top of page

They Soared!

It seems I took last week off! I don’t know where the time goes, but it was mid week, before I realized I had missed a Sunday post. Well, it is summertime and the livin’ is easy, right? Well it is summer, but I have been slaving over the manuscript for Roared, to clean it up, edit (again) and get it ready for publication. Maybe that is why I lost track of time. I think it will be well worth all the hard work. You will be the judge of that, dear readers. The following are two excerpts from said book. Enjoy.

Elizabeth “Betty” Huyler Gillies was a squadron leader of the WAFS and assigned to the 2nd Ferrying Group at New Castle Army Air Base in Wilmington, Delaware. The first woman to fly the P-47 was Betty Gillies. This was a fighter plane produced by the American aerospace Company from 1941 to 1945. It carried eight 50-caliber machine guns and could carry five-inch rockets or a bomb load of 2,500 pounds. They tested her before she could fly the craft and that “check” included emergency procedures and flight characteristics of the plane and a complete explanation of aircraft systems. The P-47 was a single seat aircraft. Her first flight in the Thunderbolt was also her first solo flight. I can’t help but wonder if she was anxious or excited about flying this craft by herself.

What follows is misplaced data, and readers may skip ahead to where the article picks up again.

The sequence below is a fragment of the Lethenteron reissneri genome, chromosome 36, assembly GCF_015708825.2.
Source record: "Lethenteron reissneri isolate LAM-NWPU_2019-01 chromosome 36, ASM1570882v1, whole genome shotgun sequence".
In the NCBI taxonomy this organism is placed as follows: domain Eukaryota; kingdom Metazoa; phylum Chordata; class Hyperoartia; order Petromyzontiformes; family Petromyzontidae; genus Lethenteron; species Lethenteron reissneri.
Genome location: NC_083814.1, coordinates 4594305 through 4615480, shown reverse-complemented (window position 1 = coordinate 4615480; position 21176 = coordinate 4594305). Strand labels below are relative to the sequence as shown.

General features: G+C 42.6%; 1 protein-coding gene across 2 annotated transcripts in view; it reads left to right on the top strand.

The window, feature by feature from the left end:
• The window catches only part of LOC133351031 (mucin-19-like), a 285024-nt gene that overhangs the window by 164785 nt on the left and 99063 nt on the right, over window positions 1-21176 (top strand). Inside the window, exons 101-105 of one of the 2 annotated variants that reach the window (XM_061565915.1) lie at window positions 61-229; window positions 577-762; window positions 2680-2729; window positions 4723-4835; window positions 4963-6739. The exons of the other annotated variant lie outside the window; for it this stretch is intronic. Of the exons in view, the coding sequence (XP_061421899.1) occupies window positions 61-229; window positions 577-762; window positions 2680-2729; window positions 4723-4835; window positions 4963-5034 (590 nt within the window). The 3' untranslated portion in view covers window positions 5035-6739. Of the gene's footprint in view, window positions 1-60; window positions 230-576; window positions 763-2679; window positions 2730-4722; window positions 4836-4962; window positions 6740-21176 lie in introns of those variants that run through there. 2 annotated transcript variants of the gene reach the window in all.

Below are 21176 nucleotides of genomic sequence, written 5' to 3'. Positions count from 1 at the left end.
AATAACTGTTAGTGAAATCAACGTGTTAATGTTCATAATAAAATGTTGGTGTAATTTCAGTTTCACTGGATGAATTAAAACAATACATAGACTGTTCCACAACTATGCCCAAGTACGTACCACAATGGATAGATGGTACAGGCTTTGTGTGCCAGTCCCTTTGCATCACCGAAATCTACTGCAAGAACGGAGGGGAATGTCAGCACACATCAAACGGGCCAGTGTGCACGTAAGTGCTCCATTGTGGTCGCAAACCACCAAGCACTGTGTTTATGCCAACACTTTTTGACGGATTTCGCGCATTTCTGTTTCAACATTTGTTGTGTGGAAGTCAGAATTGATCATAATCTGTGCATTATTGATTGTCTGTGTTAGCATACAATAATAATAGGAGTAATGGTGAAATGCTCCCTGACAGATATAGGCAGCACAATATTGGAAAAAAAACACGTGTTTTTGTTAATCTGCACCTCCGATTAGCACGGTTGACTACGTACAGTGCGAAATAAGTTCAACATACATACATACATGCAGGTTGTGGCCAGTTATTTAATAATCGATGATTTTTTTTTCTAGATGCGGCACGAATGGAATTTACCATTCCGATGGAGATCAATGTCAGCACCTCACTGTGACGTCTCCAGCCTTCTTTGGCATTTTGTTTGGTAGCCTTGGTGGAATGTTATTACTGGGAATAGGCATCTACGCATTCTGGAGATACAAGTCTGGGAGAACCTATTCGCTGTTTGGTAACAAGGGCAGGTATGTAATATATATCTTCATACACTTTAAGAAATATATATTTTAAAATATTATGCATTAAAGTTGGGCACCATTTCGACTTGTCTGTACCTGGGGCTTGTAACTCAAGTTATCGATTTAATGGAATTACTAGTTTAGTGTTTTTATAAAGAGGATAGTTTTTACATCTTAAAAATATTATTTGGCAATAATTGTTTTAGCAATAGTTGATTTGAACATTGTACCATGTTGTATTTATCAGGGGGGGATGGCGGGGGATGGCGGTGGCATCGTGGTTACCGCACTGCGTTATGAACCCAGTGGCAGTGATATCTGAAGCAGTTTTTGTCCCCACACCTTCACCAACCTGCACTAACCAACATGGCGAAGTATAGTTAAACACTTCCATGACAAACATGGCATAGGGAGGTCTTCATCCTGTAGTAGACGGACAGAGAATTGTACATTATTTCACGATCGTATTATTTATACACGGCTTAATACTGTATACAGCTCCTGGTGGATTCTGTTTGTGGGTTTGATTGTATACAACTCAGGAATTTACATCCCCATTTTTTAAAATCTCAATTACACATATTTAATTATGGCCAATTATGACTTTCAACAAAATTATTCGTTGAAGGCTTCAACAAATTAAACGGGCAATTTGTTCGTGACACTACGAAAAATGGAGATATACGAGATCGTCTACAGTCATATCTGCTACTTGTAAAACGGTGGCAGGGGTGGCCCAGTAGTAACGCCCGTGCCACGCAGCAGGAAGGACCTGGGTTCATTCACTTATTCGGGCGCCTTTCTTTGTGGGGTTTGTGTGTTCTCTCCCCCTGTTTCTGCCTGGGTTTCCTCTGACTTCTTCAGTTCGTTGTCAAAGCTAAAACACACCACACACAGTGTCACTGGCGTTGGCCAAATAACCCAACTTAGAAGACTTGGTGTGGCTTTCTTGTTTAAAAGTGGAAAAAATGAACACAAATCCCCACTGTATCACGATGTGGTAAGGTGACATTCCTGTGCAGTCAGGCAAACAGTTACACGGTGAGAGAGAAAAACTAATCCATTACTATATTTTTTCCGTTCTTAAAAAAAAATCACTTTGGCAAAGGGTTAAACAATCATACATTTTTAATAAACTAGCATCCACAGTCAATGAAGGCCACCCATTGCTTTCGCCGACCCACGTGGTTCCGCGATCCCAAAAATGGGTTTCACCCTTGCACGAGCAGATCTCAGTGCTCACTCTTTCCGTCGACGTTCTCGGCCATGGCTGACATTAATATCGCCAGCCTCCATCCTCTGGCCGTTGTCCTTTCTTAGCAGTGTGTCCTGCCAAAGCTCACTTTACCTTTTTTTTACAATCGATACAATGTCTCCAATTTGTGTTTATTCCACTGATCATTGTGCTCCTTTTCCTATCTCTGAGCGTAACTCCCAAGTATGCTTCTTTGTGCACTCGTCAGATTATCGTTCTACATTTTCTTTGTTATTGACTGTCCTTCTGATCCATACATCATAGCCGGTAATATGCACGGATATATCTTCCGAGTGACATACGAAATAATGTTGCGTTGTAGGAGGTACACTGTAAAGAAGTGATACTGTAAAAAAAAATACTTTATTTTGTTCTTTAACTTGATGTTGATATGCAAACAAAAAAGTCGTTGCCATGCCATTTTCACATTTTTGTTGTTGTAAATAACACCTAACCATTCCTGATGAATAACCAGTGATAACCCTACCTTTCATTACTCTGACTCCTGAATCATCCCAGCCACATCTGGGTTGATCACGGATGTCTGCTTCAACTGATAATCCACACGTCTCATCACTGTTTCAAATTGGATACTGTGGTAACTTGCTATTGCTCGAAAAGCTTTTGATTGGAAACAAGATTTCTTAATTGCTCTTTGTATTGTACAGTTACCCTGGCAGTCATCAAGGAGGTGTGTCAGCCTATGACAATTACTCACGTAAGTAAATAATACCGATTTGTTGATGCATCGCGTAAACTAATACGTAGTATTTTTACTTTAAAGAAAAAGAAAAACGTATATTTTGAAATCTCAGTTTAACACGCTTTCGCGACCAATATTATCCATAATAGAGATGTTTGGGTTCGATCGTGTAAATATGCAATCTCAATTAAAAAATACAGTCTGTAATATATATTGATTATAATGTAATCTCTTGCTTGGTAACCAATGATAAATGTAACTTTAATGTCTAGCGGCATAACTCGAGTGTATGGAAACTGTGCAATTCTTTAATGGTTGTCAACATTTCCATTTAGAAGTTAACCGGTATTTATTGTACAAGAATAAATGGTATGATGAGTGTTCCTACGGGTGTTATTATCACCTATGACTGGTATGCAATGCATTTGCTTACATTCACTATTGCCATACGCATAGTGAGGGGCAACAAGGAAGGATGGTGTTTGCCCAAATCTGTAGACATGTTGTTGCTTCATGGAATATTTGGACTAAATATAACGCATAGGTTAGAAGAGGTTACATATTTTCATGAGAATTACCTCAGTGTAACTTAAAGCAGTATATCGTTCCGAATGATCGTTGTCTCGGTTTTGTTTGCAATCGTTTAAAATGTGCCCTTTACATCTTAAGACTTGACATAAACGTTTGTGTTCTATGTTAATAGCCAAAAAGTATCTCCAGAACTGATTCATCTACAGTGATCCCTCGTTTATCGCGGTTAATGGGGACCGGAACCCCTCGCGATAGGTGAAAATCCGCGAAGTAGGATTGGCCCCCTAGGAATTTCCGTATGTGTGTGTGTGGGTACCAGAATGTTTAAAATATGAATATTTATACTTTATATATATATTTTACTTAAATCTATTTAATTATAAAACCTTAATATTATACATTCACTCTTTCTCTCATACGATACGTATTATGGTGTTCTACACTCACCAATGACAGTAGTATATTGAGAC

Maggie Gee heard about the WASP program and decided that was what she was going to do. She joined. She and two other friends with the same idea took flying lessons, pooled their money, bought a car for $25 and drove to Texas, learning to drive a car on the way, probably the first of many adventures for them. For six months, they trained at Avenger Field in Sweetwater, Texas. Training complete, one of her duties was towing targets for anti-aircraft gunnery practice. She was a moving target and those boys on the ground used live ammunition! “I learned to parachute and make emergency landings,” Gee said. “We did the same intense work the male pilots had to do.” Maggie trained other pilots when stationed in Nevada, both male and female. She joined the army in the 1950s and ran service clubs in Germany during the height of the cold war. Maggie was one of two Chinese Americans in the WASP.


bottom of page